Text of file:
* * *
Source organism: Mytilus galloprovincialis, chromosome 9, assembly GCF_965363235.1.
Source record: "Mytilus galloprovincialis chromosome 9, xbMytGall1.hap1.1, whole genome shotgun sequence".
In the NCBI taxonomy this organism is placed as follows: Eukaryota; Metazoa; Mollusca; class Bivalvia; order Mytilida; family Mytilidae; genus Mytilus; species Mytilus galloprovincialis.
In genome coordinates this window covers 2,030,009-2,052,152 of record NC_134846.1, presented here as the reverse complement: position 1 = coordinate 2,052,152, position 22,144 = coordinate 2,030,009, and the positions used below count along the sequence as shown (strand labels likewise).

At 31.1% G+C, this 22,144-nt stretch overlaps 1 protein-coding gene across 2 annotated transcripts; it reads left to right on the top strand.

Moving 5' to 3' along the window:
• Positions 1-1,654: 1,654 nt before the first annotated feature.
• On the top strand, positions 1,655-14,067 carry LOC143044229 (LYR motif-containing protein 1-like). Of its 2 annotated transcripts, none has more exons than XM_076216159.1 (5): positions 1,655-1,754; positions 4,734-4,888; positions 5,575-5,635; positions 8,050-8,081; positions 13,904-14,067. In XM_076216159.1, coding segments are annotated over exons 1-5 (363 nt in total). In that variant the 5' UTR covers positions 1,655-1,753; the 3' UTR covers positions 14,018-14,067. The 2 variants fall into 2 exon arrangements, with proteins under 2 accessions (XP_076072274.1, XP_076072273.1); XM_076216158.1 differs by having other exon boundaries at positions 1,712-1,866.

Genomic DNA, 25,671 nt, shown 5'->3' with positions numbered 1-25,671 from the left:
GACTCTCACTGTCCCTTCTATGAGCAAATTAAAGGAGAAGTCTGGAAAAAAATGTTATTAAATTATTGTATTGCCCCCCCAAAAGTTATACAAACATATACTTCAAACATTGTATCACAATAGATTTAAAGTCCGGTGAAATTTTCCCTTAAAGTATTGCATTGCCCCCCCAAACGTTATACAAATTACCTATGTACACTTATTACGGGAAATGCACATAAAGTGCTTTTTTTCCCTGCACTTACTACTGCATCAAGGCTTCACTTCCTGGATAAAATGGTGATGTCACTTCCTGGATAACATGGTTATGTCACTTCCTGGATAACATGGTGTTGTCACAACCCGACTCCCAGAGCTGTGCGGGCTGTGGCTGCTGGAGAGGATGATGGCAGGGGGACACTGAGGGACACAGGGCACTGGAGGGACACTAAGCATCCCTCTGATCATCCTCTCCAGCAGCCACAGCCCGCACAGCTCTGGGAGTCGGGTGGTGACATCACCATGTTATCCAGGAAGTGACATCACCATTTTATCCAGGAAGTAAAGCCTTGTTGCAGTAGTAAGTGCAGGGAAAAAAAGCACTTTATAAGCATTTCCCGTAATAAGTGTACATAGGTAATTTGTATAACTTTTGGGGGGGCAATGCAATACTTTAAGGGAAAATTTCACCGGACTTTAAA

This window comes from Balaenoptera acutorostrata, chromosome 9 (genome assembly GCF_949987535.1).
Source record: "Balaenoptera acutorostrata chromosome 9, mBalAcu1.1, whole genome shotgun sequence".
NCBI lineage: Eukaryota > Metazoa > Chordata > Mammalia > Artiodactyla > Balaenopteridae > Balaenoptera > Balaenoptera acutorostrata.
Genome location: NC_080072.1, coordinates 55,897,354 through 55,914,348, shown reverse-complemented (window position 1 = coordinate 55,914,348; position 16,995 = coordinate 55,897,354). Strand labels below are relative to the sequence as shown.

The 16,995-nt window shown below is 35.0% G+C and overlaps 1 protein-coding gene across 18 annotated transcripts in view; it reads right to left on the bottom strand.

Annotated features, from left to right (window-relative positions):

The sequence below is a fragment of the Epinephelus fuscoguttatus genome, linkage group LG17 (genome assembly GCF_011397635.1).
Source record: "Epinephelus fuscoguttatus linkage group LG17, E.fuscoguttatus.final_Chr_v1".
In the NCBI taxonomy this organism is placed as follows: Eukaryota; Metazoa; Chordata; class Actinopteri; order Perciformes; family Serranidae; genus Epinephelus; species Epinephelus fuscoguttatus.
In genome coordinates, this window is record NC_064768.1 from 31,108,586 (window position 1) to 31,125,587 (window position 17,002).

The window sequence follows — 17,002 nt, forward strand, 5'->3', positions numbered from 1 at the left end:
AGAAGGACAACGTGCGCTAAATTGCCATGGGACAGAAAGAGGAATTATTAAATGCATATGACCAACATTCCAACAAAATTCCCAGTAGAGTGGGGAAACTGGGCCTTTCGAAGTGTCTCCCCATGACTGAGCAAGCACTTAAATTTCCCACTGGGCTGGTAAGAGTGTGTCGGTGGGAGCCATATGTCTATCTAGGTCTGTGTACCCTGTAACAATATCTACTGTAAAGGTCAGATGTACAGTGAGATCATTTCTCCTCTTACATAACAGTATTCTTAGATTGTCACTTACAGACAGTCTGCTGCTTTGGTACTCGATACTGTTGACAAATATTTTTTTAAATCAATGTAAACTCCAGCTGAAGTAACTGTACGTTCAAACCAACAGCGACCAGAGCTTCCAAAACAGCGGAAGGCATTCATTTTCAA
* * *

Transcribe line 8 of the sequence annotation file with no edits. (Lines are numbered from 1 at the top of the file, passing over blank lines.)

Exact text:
• On the top strand, positions 1,655-14,067 carry LOC143044229 (LYR motif-containing protein 1-like). Of its 2 annotated transcripts, none has more exons than XM_076216159.1 (5): positions 1,655-1,754; positions 4,734-4,888; positions 5,575-5,635; positions 8,050-8,081; positions 13,904-14,067. In XM_076216159.1, coding segments are annotated over exons 1-5 (363 nt in total). In that variant the 5' UTR covers positions 1,655-1,753; the 3' UTR covers positions 14,018-14,067. The 2 variants fall into 2 exon arrangements, with proteins under 2 accessions (XP_076072274.1, XP_076072273.1); XM_076216158.1 differs by having other exon boundaries at positions 1,712-1,866.